SHORTAGE OF YOUNG WORKERS: The US population is aging, baby boomers are retiring en masse, and the growth in the US labor force has slowed to historic lows of less than 1 percent. We cannot continue to produce the GDP growth the nation has come to expect without dramatic increases in productivity or welcoming more working age immigrants.

A STALLED ECONOMY: The US has faced years of stunted economic growth. History shows that new businesses are the biggest drivers of job creation, yet the most recent US Census data show that the number of business startups has hit a record low.

This concern isn't unique to the United States. With a global focus on innovation and technology, countries around the world are actively competing for the best and the brightest. In Canada, a report a few weeks ago spoke to Canada's need to double in size in the next few decades or risk losing relevance and becoming just another resource-rich colony. The nation's response? It's ready to open its doors to more immigrants.

The same applies to the United States ... It just may take longer.

Go back to how this country was built, and apply that to today. The biggest difference: The "skilled trades" we talk about in the most general sense are no longer carpenters like my grandfather but highly educated programmers, engineers and researchers. The idea isn't to replace the programmers, engineers and researchers in the US, rather it's to meet the existing unmet needs for programmers, engineers and researchers.

In all of SoftLayer's efforts to affect change in the US immigration policy, we have to make clear that our goal is not to drop the walls simply to add more permanent residents. It's about lowering many of the current artificial barriers that might prevent the next Fortune 500 founder from starting his or her business in the United States. If you don't think that's a serious concern, I'd point to a pretty surprising stat in the "Not Coming to America" report: "Today, more than 40 percent of America's Fortune 500 companies were founded by an immigrant or a child of an immigrant."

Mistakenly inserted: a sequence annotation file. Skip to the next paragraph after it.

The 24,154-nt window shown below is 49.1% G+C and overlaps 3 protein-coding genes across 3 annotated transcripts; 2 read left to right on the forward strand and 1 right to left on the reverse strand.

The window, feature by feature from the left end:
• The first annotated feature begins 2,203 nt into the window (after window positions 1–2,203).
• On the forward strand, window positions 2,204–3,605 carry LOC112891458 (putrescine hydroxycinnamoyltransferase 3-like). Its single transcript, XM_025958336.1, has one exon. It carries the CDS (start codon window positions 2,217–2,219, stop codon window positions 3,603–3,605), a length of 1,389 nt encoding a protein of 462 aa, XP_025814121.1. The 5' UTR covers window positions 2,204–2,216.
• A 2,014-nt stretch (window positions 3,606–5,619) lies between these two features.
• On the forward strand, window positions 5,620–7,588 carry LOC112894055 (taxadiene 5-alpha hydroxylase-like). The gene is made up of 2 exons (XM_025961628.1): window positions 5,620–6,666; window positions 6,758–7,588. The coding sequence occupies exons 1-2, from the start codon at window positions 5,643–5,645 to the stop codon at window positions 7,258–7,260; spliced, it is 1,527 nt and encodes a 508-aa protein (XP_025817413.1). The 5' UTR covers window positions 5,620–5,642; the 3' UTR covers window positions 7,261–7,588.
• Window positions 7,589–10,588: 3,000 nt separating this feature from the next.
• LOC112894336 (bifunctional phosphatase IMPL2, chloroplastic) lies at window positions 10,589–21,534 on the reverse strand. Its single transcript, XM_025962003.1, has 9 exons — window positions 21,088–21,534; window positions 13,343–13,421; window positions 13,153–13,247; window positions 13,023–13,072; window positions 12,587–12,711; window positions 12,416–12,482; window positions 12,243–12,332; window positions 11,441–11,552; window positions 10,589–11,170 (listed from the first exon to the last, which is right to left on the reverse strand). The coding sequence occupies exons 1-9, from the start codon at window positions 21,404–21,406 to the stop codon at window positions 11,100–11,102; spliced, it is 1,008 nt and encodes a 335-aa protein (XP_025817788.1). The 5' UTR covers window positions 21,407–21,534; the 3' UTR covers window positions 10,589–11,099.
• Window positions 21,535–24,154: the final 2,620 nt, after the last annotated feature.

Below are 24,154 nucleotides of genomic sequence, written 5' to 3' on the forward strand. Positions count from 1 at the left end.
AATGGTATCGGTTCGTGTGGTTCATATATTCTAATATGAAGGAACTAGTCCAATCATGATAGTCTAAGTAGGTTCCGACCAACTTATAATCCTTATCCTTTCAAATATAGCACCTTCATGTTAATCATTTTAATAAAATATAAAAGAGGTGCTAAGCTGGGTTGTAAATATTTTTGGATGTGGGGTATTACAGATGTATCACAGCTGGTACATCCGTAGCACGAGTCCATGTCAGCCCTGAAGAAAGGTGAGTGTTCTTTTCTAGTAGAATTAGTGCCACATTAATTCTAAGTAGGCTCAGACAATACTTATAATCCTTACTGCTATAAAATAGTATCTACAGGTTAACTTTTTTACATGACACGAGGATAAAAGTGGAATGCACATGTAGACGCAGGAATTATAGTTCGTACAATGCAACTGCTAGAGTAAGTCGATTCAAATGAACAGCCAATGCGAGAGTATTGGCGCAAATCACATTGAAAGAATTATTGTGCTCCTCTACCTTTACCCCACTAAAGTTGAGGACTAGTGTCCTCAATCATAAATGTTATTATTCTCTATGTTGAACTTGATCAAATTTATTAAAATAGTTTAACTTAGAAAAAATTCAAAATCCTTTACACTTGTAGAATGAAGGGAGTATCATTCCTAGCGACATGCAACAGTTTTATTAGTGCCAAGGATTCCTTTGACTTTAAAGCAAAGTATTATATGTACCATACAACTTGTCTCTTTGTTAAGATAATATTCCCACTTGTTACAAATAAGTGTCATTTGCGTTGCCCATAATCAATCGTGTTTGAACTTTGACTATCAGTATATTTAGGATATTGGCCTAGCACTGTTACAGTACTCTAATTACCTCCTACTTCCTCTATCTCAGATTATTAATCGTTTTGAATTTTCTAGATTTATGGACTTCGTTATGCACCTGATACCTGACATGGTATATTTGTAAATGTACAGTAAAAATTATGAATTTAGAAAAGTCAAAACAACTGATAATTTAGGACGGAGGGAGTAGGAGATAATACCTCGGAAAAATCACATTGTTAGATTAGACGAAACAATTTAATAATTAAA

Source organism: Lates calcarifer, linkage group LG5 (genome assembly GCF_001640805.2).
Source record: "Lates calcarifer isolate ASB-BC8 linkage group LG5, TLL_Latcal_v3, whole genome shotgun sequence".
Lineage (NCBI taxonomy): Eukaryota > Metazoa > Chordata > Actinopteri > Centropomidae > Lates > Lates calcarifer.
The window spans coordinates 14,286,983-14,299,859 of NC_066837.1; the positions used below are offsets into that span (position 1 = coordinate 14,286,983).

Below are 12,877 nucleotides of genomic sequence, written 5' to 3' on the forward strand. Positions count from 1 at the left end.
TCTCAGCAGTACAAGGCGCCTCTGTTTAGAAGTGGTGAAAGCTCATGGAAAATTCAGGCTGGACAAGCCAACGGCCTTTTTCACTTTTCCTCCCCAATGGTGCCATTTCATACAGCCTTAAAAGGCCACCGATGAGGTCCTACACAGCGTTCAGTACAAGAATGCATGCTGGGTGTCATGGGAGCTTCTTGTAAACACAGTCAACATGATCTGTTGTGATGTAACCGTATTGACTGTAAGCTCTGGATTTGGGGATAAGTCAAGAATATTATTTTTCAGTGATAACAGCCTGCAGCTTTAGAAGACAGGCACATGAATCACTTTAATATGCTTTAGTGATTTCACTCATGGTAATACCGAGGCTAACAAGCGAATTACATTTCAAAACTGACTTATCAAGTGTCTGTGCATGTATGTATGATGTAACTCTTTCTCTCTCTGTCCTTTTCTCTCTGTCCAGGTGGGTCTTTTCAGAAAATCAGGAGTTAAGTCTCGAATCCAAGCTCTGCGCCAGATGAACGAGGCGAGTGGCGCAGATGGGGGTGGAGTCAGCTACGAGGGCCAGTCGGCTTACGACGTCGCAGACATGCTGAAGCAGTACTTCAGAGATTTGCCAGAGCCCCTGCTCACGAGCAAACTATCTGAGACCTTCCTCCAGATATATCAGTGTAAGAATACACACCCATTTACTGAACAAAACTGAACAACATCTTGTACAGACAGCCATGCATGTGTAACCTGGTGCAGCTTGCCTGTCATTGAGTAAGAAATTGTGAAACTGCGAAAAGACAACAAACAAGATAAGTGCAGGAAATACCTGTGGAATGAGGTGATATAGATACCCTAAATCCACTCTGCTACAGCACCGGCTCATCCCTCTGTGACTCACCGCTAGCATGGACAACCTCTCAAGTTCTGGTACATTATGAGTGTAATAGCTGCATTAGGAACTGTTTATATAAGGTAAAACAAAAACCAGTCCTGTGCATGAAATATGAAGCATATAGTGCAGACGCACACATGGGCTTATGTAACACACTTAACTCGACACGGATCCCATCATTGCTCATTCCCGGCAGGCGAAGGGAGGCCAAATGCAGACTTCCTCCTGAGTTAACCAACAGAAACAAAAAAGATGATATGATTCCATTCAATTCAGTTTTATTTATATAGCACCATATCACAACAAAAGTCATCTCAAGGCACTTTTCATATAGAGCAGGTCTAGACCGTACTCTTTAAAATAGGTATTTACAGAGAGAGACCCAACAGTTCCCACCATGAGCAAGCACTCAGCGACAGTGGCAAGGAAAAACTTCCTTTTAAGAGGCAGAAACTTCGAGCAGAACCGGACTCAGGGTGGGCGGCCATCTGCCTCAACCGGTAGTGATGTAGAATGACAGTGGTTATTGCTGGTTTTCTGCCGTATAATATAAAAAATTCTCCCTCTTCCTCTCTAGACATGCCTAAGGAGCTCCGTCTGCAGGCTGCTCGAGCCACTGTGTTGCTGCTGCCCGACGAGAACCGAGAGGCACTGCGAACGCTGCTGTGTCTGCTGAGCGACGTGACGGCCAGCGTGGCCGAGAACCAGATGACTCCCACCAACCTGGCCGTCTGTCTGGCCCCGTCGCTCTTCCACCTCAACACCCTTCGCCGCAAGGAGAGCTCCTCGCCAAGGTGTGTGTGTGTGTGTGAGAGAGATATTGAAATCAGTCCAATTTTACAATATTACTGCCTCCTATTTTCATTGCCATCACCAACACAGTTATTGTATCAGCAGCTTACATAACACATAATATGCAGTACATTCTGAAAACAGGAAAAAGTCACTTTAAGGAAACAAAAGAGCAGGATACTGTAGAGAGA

Immigration drives the economy. It's not a drain on the economy. Every country needs more smart people because smart people create new ideas, new ideas become new businesses, and new businesses create new jobs.

Because this is a politically charged issue, it's one I know many people don't necessarily agree with. Along with immigration, we have to look at how the education system can empower young people like my son to become the programmers, engineers and researchers that the US will need, and we have to be intentional about not simply adding permanent residents for the sake of adding permanent residents. If you have any thoughts one way or the other, I'd encourage you to share them with us here in a blog comment or link us to any of the resources you've found interesting in researching and discussing the topic.

-@gkdog

May 4, 2012

From "Computer Guy" to SoftLayer Server Build Technician

As I sat down to brainstorm ideas for this blog, I began to think about where I was when I started a few years ago and where I am now. When I was hired, I knew next to nothing about the inner-workings of data center IT. I was just your average computer nerd, or "the computer guy" as I became known around the house and to my friends. I had plenty of experience with hardware, but I had no clue just how deep the IT rabbit hole went ... I jumped in anyway.

Before I give you an example of one of the challenges I had to tackle early on, I should back up and explain a pretty important observation I had about SoftLayer: Despite how cheesy it may sound, SoftLayer is a family. If you are willing to learn and have a good work ethic, SoftLayer will to take you under its wing, and the sky is the limit. I was willing to learn, and I'd like to think I have a good work ethic, so I took on a pretty ambitious task: Learn Linux.

As a Server Build Technician — the physical "hands and eyes" in a data center — you can't get by without an intimate knowledge of Linux. As it turns out, trying to learn everything there is to know about Linux is sort of like saying "Get to the end of the Internet." Even after a few years of working with Linux, I still learn new things almost daily, and I'm sure that I'll continue to learn as long as I'm surrounded by Linux servers and other brilliant technicians who can share their Linux expertise. I could probably write a whole series of blog posts about all of the crazy things I've seen Linux servers do, but I'll focus on this "intro" blog first. Since starting with SoftLayer, my tenuous grasp of Linux was strengthened and eventually validated by my Linux+ certification!

That's only one little example of the kind of environment SoftLayer creates, and I could share dozens more.